Yep. I said it. Pain is the enemy of change.
Now I know that goes against what a lot of us have been taught. It even goes against a whole selling methodology (I’m looking at you, Challenger…).
But here’s what I know: if something is painful, people won’t do it. At least, they won’t do it long term. Why not? Because it hurts. Physically or emotionally. Or both. Either way, pain isn’t sustainable… and yet we want change to be.
I know, I know. Making the “pain of the status quo exceed the pain of change” has gotten you some (maybe a lot) of success in business or in sales. You’ve seen that if you make the situation someone is in so uncomfortable, so actually or potentially painful via costs or consequences, that they act.
But action and change are not interchangeable. Just because someone acts doesn’t mean they’ve changed.
Sure, you can use pain to drive an action. And, in fact, there’s a ton of research that shows that it works. By and large, we are more motivated — in the moment — to avoid a loss than to realize a gain (thank you, Daniel Kahneman). But that loss-aversion moment depends on a lot of things. It depends on how close someone already is to their goal. It depends on whether or not they’ve already heard good or bad news about their goal.
And I gotta say: I’m not a big fan of “it depends” variables like that. Particularly not when the Change I’m advocating for is important. Particularly not in the face of the most powerful force in the universe.
What is that, you say?
Homeostasis.That “tendency toward a relatively stable equilibrium” — the tendency to keep things the same. That “tendency” drives pretty much everything in the universe. Ask a scientist.
Which means causing someone to act in the moment isn’t always good enough — not if you really want to create a permanent shift in thinking or behavior. You have to make that action consistent with as much of someone’s status quo as you can. (Which is why, as we talked about in the last issue, it’s far easier to change someone’s perspective than it is to change their goals or beliefs.)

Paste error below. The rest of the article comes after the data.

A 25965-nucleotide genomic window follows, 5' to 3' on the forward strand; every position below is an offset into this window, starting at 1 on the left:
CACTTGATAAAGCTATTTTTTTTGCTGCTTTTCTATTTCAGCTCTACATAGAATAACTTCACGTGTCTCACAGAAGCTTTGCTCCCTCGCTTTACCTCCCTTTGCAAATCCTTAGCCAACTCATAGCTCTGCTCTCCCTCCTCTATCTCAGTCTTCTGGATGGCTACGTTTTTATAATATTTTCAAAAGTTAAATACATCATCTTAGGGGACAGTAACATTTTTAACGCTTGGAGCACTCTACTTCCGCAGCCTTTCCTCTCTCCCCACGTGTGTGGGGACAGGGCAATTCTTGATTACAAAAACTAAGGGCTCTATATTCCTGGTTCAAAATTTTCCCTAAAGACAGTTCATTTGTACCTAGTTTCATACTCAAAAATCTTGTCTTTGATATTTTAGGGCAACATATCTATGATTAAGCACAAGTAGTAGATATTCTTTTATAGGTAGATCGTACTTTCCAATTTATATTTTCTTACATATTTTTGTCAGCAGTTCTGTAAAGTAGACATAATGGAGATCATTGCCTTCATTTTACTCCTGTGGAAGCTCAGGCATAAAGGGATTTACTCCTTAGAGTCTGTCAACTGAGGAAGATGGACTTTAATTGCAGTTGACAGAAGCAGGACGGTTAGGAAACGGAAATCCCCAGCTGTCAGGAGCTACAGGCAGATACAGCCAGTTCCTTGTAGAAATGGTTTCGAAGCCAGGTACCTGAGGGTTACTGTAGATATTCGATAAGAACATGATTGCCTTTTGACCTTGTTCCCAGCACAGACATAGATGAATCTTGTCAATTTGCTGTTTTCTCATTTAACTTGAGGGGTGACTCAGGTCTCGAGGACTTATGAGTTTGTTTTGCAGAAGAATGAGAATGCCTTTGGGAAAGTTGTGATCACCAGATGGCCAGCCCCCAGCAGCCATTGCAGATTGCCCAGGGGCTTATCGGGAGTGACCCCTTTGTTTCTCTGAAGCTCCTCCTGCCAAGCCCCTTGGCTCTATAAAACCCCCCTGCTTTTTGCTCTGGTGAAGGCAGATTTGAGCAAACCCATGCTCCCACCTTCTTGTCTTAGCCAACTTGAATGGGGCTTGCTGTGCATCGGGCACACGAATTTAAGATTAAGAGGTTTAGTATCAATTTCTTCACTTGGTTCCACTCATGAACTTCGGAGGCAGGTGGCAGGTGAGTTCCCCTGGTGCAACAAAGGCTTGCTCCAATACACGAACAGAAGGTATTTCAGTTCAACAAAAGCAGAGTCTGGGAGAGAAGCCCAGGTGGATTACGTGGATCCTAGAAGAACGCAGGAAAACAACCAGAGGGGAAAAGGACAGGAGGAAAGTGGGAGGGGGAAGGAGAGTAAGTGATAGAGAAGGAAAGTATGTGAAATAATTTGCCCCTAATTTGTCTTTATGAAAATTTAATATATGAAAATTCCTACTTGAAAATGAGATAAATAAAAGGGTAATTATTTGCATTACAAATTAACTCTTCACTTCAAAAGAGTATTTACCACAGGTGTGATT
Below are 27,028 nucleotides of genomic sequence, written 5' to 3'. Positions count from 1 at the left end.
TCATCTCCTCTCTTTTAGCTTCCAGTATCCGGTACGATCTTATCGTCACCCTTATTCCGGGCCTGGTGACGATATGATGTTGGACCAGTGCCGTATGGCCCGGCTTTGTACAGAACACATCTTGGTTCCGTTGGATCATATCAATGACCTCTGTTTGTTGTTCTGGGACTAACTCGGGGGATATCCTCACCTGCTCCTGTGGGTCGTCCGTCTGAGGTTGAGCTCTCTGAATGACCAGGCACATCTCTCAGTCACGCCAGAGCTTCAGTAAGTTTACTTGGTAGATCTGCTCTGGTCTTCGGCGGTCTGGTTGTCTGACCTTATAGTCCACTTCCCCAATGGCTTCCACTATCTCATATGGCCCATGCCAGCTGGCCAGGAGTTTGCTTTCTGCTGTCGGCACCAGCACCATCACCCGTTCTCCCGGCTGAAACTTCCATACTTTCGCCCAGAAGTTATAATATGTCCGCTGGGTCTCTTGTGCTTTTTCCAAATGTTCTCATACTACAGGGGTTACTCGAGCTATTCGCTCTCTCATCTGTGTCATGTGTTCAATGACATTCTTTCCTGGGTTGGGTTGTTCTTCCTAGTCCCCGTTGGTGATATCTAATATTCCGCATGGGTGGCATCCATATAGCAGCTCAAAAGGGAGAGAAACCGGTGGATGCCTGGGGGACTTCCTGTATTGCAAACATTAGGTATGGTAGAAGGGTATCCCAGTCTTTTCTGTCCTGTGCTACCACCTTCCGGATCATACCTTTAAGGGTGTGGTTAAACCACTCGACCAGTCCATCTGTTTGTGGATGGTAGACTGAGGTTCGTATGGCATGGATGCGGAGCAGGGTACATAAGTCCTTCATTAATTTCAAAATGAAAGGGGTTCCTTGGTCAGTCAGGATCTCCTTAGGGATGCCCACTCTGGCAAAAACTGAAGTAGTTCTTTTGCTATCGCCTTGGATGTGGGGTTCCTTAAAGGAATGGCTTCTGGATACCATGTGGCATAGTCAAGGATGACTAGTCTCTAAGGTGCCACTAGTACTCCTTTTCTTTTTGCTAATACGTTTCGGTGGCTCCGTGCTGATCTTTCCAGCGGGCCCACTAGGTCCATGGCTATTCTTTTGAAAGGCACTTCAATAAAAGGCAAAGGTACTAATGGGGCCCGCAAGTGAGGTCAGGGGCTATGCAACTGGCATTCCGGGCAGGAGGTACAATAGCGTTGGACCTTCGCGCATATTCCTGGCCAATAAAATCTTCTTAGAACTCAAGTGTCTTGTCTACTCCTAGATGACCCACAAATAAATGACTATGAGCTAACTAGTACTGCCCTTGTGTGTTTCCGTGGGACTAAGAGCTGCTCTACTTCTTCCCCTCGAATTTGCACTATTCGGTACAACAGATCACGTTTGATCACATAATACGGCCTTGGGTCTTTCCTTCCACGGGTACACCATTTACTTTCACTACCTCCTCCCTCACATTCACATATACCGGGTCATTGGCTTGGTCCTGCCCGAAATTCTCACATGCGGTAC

That also means that the Change you’re asking people to make — the permanent change, that is — also has to feel small to the person you’re talking to.
And that means sometimes you have to set your sights for a particular communication a bit lower. Ask yourself, “What’s the smallest, sustainable change this person (or I!) can make without pain?”
The key is to make change — the Change, if you’re building a Red Thread — easy. Maybe that means breaking up your big five-figure service offering into smaller modules. Maybe it means asking someone to agree to set up a meeting with decision-makers rather than pushing for the sale right then. Maybe it means going down to two venti Frappuccinos a day rather than three.
So, sure, make the pain of the status quo exceed the pain of an action (like changing perspective). But to get someone to change permanently, we need to do something pretty counterintuitive: we need to make the pain of change the same as the pain of the status quo.
It’s the only way to to make change that sticks. And isn’t that what you really want?
If you’re a regular reader, I’m guessing (hoping!) it is.